CD # 24992 contained five sample cuts from Robs 2003 release Sightseeing. This was his third album recorded in London with a stellar group of music session veterans. The arrangements were crisp, but somewhat overbearing. Robs baritone voice was strong and soulful. All songs were written by Rob and he produced the album as well. The album reminds me of songs that would be played on a cool jazz FM station. On the strength of this sampler, I requested the entire album from Robs record company
The first song on the Sightseeing album is Sweet Mother and its a message song that implores our civilization to be kind to one another and save our planet. All good stuff, but weve really heard these sentiments before. Apparently, when it was released in England, it was positively received and garnered considerable airtime. Its a good tune for a middle of the road or jazz radio station. The rest of the album follows a repeated formula of a very polished production, super vocal quality of Robs voice, pleasant songs that meld effortlessly into one another making the listening experience a pleasant, but somewhat indistinguishable experience. There was one song on this album, Heaven Knows which I really liked but I really disliked the musical arrangement. Much to my happiness, the song appeared with a different arrangement in a subsequent Rob Reynolds collection.

In 2006, Rob released The Curious World; An Introduction to Rob Reynolds. Included in this collection are songs from all his albums and EPs. I particularly liked Robs treatment of the classic tune, Stormy Weather, which is a classic song written in 1933 by Harold Arlen and Ted Koehler. It looks like Rob recorded this song in 1996 on his Waiting for the Tide album. It is soulful, beautifully done with simplicity and taste. Rob states that that its the only cover (song) hes ever released. I would encourage him to attempt other covers to round out his repertoire since this arrangement by Rick Taylor combined with Robs voice is quite extraordinary.
As I listened to this sampler of all his work, it occurred to me that I seemed to like his older material better than the newer stuff on Sightseeing. Maybe its because I am really not a fan of soft jazz or soft rock or middle of the road songs, but I particularly liked every selection from the older Waiting for the Tide album.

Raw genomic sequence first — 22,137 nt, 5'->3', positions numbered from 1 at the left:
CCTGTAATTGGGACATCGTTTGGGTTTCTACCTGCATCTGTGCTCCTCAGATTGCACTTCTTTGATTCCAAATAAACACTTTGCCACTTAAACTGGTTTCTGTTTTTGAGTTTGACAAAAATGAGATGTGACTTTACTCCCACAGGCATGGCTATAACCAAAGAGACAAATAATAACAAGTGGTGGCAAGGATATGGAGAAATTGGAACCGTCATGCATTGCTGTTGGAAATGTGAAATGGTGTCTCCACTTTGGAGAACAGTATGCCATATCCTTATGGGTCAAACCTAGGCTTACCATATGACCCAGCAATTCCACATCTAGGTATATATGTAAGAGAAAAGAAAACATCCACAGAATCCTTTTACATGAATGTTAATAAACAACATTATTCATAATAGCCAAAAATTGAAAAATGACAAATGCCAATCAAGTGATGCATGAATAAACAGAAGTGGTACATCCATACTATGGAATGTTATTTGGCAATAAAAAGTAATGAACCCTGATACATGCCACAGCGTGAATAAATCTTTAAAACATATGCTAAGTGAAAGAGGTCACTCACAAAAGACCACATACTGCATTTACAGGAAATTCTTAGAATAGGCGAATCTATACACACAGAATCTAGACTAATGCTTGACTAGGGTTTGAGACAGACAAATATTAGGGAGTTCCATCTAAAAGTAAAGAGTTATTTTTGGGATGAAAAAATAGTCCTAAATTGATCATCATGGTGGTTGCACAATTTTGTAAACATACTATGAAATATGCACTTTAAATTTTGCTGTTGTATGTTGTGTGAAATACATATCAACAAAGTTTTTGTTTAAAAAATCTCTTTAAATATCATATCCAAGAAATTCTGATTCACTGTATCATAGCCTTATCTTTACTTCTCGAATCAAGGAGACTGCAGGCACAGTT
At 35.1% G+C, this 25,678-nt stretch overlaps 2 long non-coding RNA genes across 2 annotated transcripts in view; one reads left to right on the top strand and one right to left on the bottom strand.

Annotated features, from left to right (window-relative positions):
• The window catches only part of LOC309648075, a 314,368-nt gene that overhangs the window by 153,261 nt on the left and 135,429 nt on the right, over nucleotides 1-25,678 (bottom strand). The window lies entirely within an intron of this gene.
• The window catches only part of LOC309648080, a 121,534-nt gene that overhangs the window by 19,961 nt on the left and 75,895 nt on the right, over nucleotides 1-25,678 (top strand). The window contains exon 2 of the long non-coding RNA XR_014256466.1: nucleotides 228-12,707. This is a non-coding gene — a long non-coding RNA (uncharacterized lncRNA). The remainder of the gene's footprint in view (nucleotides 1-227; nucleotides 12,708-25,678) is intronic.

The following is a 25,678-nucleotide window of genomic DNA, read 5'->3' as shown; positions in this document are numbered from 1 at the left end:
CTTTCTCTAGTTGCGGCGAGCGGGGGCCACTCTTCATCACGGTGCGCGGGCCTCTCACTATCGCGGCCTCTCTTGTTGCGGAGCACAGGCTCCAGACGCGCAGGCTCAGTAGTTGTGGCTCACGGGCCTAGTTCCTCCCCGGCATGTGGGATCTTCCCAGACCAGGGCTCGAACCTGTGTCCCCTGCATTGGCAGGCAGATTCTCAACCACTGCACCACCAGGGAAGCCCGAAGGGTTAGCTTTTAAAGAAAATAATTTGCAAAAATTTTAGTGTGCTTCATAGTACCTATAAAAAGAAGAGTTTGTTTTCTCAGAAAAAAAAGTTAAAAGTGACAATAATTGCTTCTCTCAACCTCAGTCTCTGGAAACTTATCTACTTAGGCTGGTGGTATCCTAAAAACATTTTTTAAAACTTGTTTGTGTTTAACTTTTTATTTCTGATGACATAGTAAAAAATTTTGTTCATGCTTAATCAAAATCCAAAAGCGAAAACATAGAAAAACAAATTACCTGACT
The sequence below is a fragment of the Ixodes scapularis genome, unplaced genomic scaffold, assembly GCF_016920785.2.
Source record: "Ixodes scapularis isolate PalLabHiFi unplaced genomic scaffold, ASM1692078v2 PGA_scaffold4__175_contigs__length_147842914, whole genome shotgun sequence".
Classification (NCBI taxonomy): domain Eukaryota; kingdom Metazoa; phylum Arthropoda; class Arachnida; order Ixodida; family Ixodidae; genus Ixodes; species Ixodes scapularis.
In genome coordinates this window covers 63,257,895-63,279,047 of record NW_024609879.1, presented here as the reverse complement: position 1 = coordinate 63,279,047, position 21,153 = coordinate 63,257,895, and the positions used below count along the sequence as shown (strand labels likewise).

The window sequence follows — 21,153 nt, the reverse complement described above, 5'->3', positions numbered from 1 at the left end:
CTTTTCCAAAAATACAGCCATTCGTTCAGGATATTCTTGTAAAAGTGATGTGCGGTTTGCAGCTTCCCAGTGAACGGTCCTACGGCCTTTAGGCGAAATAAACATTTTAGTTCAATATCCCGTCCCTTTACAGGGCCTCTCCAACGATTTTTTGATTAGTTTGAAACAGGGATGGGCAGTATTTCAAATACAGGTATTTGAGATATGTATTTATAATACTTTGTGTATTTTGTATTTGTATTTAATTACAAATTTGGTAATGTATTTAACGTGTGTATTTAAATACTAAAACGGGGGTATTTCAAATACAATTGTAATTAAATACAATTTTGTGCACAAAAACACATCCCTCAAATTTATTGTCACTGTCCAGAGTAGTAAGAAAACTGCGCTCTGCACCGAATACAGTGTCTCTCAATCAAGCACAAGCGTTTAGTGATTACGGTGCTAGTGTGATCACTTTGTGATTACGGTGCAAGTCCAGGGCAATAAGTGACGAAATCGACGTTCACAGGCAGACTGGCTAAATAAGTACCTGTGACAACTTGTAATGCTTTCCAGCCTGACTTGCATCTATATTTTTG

For example, One Armed Bandit is just Rob on guitar and vocals accompanied by Reg Webb on the Hammond Organ. Its melodic, soulful and beautiful. This is another selection from the Waiting for the Tide album. There are a few more selections from this album on the Curious World album and I liked them all.
However, just when I think I like his older material better, I listen to the single version of Heaven Knows on a 3 song sampler as a 2006 release. Here again, its Rob on guitar, harmonica and vocals with a simple, yet poignant string arrangement by Sally Herbert. Rob says he wrote this song when he had a broken heart. Quite frankly, he didnt have to point this out in the liner notes because it is obvious that his heartbreak was the impetus for writing the song. But the bottom line is that the tune stripped of unnecessary, overbearing arrangements produces a very likeable product that showcases Rob quite well.
Rob has an incredible range of his voice to go along with his unique array of many talents. It is obvious that he can sing in all styles. I prefer the more folk/rock style with just a few musicians since Robs voice can carry off the rest with great results. Rob is immensely talented as a singer and songwriter. If he can decide which genre suits him the best, then he should pursue it and will probably enjoy a very long and successful career.
This journey into the works of Rob Reynolds all began with CD sampler # 24992. I gave it to a friend in Michigan and I dont know where it is today. It could be in Bangkok, Barcelona or Bayonne, but the CD has the ability to get to these places because some clever marketing team dreamt up a new idea to publicize Rob Reynolds.
Marketing works!